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Christian School Goes on 'Lockdown' After Parents Protest Removal of Cross From Logo

Oak CE Primary School
A parent participates in a protest outside of the holds up the new version of the Oak CE Primary School in Huddersfield, West Yorkshire to protest the removal of a cross from the school's logo. |

A new Church of England-associated school has been forced to go on "lockdown" as it faces outrage from parents and students for removing a cross from its student-designed school logo.

According to the Huddersfield Daily Examiner, parents and students are furious with Oak CE Primary School in the Crosland Moor district of Huddersfield, West Yorkshire after school officials decided to redesign the school logo by scrubbing out a cross featured in the logo.

The primary institution, which is funded by the state and governed by both the Kirklees Council and the Church of England, opened on May 3 as a result of a merger between three preexisting schools.

The school first launched with a logo that featured an oak tree with trunk and branches aligned noticeably in the shape of a cross, which was designed by a student who won a contest between students from each of the three merging schools. The logo was placed on welcome banners and sample versions of school uniforms.

But just weeks after the school opened, the logo was changed and the cross was removed and replaced by a tree trunk and three branches. The new logo was featured in a school newsletter that was sent to parents last week.

After noticing the removal of the cross from the logo, parents and students gathered out in front of the school's gates earlier this week to protest the removal.

The Examiner reports that the school sent a text to parents on Wednesday to notify them that all of school's gates would be locked "due to safeguarding concerns."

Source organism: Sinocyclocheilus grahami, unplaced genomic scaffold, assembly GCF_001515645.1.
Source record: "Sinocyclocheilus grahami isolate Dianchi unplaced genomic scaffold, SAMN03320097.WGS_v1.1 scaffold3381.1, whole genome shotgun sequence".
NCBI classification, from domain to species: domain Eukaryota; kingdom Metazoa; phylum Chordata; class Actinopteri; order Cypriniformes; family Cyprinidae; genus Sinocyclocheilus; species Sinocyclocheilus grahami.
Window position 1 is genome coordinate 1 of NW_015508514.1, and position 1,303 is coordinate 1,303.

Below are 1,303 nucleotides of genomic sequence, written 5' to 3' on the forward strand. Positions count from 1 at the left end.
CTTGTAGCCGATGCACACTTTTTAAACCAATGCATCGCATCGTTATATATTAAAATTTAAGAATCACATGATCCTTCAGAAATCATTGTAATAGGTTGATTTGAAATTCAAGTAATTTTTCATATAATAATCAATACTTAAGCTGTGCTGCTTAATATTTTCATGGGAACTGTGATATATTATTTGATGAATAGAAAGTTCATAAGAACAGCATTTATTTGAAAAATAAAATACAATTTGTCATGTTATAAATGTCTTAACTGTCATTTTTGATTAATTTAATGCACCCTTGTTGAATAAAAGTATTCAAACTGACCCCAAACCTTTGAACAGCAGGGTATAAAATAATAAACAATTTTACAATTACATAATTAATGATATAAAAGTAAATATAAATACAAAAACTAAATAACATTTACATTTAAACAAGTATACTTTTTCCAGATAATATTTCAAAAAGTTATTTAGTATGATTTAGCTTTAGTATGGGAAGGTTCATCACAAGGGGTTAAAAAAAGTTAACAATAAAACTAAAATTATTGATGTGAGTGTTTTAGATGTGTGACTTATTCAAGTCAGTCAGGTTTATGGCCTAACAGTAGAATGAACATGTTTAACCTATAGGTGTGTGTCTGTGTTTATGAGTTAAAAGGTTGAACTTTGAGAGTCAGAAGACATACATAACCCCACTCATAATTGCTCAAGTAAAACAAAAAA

"Access will be from Main Gate only which will be opened from 3:10 p.m.," the school's text to parents read. "Should you need to visit school before this please ring."

A Kirklees Council spokesman told the Examiner that the school gates were closed as a "precautionary measure to ensure continued safety of pupils and staff during this period of increased media interest."

Officials from the Kirklees Council explained that the logo was only "temporary" and denied that any complaints had been made about the cross. Additionally, the school's headteacher, David Bendall, sent a letter to parents on Monday saying that the cross logo was never confirmed as the as the final logo.

"It was not confirmed as the final logo and was amended to give more prominence to the tree, which not only reflects the school name but is also an ancient symbol representing many beliefs," Bendall said in a statement. "Changing the design to include three branches also meant we could signify the way Oak Primary was formed, which was three schools joining together as one."

"The decision was made jointly by governors and the diocese and the change does not in any way alter the identity or ethos of our school," Bendall added.

Although school officials said that no complaints had been received about the logo, protesting parents are having a hard time believing the headmaster's explanation and some believe the cross was removed so that it wouldn't offend anyone in the community's Muslim population.

"Staff have said people have complained about the cross yet the head is saying it was only temporary," Niki Trepak, who has four kids attending the school, said, according to the Examiner. "Why would you make temporary banners and produce temporary uniforms?"

"This isn't about race, it's the fact that they've removed the cross so as to not offend people," Trepak added. "If it's going to remain a Church of England school it should keep the cross."

Chelsea Fox, another parent, told the Examiner that the logo change is disappointing and she feels "disgusted."

"The offensive card is always played and this one time I was proud of something, only to have it snatched back," she said. "Yes, it has remained a Church of England school as it is the church that keeps it open. … That needs to be given more respect."

Follow Samuel Smith on Twitter: @IamSamSmith

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